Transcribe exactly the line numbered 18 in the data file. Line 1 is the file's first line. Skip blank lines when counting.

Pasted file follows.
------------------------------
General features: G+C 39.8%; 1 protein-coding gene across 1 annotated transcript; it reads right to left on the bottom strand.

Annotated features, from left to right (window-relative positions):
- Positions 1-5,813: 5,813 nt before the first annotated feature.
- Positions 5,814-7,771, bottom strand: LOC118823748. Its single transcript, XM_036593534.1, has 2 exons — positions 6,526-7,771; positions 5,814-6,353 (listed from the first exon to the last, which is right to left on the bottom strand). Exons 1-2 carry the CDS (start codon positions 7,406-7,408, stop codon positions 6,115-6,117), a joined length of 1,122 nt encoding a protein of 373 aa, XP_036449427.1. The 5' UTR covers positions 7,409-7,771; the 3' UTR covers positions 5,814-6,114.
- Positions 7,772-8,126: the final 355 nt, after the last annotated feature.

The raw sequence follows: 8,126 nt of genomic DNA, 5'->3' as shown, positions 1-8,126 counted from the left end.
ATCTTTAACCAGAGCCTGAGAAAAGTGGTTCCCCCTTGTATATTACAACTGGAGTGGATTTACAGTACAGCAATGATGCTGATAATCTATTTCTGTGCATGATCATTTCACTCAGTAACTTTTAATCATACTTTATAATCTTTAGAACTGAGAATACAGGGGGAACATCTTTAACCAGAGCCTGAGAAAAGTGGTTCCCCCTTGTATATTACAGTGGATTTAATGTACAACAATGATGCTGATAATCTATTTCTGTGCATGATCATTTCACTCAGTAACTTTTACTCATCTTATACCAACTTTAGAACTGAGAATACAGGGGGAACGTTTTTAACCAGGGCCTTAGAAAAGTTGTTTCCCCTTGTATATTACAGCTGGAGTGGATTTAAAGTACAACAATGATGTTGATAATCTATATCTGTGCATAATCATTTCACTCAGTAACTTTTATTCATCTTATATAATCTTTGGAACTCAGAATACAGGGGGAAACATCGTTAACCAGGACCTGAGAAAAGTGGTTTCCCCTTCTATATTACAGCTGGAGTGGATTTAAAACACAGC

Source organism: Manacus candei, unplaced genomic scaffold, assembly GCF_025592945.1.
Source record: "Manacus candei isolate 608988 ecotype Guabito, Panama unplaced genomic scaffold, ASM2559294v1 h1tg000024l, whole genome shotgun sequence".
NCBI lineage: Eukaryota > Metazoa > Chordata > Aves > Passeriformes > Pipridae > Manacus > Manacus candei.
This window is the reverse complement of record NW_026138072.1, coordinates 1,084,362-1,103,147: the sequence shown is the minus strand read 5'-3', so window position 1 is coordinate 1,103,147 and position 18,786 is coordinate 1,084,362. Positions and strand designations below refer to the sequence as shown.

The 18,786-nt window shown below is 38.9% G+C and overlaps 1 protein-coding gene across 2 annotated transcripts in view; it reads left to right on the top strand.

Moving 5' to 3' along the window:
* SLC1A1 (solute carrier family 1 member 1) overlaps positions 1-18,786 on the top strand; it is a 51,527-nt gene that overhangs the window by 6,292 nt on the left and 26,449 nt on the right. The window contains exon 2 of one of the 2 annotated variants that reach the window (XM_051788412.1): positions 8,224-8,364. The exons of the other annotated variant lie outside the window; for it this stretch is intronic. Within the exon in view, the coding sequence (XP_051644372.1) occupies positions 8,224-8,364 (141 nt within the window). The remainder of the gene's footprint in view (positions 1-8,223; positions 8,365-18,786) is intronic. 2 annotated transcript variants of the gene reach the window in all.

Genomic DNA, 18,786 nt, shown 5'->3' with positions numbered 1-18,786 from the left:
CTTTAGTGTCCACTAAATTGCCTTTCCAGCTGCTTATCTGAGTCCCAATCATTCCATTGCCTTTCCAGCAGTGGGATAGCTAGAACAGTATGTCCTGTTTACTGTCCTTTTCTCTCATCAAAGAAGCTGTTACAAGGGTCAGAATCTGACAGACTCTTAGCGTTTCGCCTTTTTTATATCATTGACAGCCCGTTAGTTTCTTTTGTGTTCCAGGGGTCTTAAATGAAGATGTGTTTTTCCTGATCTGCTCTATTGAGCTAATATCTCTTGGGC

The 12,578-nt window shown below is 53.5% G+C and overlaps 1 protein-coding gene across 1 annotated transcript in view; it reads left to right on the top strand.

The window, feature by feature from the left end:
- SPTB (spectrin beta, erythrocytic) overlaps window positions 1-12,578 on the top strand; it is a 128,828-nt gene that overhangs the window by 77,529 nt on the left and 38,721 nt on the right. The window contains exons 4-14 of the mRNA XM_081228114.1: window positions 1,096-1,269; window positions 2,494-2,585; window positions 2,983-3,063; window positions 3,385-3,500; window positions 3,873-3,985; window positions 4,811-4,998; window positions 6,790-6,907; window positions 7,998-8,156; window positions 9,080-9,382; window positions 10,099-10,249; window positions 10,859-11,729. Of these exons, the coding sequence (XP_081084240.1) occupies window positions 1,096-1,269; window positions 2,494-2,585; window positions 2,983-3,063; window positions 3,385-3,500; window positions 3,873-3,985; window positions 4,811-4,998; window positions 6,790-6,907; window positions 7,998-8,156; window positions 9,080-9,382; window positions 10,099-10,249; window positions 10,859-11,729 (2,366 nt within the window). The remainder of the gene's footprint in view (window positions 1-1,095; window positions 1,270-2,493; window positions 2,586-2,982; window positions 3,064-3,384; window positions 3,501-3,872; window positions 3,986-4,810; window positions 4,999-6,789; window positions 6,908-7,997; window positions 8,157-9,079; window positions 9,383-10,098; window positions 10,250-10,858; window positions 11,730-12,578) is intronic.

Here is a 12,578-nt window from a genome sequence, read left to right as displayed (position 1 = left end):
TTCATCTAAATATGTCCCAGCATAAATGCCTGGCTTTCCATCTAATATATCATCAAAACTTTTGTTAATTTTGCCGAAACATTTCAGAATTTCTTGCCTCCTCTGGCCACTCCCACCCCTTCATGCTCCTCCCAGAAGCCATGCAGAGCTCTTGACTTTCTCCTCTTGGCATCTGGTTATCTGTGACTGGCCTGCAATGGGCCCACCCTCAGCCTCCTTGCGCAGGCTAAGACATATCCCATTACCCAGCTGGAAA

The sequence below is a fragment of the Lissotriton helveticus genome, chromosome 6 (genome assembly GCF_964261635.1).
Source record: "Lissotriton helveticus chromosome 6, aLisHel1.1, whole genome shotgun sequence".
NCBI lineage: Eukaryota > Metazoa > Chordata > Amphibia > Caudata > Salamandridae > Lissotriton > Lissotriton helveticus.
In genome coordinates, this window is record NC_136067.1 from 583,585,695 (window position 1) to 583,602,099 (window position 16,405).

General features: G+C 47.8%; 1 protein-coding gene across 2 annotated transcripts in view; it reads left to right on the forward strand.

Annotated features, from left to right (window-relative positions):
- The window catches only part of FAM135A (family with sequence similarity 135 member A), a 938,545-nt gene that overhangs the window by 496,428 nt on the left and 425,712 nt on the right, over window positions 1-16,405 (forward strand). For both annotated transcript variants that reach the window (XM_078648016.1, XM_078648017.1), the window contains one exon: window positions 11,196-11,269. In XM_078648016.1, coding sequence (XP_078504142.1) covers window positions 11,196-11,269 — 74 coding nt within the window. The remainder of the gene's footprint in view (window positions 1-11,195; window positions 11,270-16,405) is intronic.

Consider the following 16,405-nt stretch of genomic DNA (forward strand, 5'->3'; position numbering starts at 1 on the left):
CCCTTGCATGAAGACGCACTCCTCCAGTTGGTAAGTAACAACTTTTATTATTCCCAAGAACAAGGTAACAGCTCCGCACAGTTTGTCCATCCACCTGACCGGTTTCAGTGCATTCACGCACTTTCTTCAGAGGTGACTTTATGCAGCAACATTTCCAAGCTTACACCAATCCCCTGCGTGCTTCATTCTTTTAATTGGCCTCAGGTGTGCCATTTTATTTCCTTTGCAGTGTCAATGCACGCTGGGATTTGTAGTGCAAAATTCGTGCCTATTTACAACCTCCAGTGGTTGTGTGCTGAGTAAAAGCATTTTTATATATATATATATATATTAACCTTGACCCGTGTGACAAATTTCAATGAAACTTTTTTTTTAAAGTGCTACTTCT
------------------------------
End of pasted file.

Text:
The window, feature by feature from the left end: